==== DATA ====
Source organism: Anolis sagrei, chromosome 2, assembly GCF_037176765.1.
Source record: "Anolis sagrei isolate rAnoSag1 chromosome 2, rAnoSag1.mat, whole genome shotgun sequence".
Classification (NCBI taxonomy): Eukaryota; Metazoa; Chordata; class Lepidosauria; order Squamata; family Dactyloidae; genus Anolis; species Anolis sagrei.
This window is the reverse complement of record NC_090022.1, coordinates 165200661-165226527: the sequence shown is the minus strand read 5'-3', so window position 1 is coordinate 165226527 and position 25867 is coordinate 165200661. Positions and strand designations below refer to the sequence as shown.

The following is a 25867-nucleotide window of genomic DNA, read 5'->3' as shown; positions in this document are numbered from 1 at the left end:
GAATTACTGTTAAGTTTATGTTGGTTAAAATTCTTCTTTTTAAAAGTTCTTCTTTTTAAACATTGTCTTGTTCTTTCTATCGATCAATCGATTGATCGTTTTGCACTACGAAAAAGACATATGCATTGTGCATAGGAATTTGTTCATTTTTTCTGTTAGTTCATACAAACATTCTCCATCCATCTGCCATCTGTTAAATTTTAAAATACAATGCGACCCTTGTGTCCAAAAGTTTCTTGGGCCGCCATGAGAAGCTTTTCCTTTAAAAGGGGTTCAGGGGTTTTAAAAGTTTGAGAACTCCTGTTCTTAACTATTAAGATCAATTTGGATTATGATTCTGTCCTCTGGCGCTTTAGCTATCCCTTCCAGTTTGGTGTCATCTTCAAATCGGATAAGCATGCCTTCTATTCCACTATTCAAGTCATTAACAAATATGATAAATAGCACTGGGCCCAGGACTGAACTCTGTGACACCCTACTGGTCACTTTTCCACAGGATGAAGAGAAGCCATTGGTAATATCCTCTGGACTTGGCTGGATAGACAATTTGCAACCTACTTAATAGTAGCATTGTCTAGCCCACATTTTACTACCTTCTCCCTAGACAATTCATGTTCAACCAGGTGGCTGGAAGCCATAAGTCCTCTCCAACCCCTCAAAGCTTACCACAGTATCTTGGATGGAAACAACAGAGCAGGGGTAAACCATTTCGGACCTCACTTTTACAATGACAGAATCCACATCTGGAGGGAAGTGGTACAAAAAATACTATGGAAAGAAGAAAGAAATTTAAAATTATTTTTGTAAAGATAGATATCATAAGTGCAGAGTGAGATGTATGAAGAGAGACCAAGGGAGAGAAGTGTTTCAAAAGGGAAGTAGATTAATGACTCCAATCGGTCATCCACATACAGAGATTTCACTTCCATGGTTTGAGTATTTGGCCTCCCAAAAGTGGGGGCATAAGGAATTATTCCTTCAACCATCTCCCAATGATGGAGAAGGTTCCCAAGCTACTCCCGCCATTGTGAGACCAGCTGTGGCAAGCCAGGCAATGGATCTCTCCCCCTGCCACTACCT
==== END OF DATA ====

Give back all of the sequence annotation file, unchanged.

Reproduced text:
Source organism: Anolis sagrei, chromosome 2, assembly GCF_037176765.1.
Source record: "Anolis sagrei isolate rAnoSag1 chromosome 2, rAnoSag1.mat, whole genome shotgun sequence".
Classification (NCBI taxonomy): Eukaryota; Metazoa; Chordata; class Lepidosauria; order Squamata; family Dactyloidae; genus Anolis; species Anolis sagrei.
This window is the reverse complement of record NC_090022.1, coordinates 165200661-165226527: the sequence shown is the minus strand read 5'-3', so window position 1 is coordinate 165226527 and position 25867 is coordinate 165200661. Positions and strand designations below refer to the sequence as shown.

The following is a 25867-nucleotide window of genomic DNA, read 5'->3' as shown; positions in this document are numbered from 1 at the left end:
GAATTACTGTTAAGTTTATGTTGGTTAAAATTCTTCTTTTTAAAAGTTCTTCTTTTTAAACATTGTCTTGTTCTTTCTATCGATCAATCGATTGATCGTTTTGCACTACGAAAAAGACATATGCATTGTGCATAGGAATTTGTTCATTTTTTCTGTTAGTTCATACAAACATTCTCCATCCATCTGCCATCTGTTAAATTTTAAAATACAATGCGACCCTTGTGTCCAAAAGTTTCTTGGGCCGCCATGAGAAGCTTTTCCTTTAAAAGGGGTTCAGGGGTTTTAAAAGTTTGAGAACTCCTGTTCTTAACTATTAAGATCAATTTGGATTATGATTCTGTCCTCTGGCGCTTTAGCTATCCCTTCCAGTTTGGTGTCATCTTCAAATCGGATAAGCATGCCTTCTATTCCACTATTCAAGTCATTAACAAATATGATAAATAGCACTGGGCCCAGGACTGAACTCTGTGACACCCTACTGGTCACTTTTCCACAGGATGAAGAGAAGCCATTGGTAATATCCTCTGGACTTGGCTGGATAGACAATTTGCAACCTACTTAATAGTAGCATTGTCTAGCCCACATTTTACTACCTTCTCCCTAGACAATTCATGTTCAACCAGGTGGCTGGAAGCCATAAGTCCTCTCCAACCCCTCAAAGCTTACCACAGTATCTTGGATGGAAACAACAGAGCAGGGGTAAACCATTTCGGACCTCACTTTTACAATGACAGAATCCACATCTGGAGGGAAGTGGTACAAAAAATACTATGGAAAGAAGAAAGAAATTTAAAATTATTTTTGTAAAGATAGATATCATAAGTGCAGAGTGAGATGTATGAAGAGAGACCAAGGGAGAGAAGTGTTTCAAAAGGGAAGTAGATTAATGACTCCAATCGGTCATCCACATACAGAGATTTCACTTCCATGGTTTGAGTATTTGGCCTCCCAAAAGTGGGGGCATAAGGAATTATTCCTTCAACCATCTCCCAATGATGGAGAAGGTTCCCAAGCTACTCCCGCCATTGTGAGACCAGCTGTGGCAAGCCAGGCAATGGATCTCTCCCCCTGCCACTACCT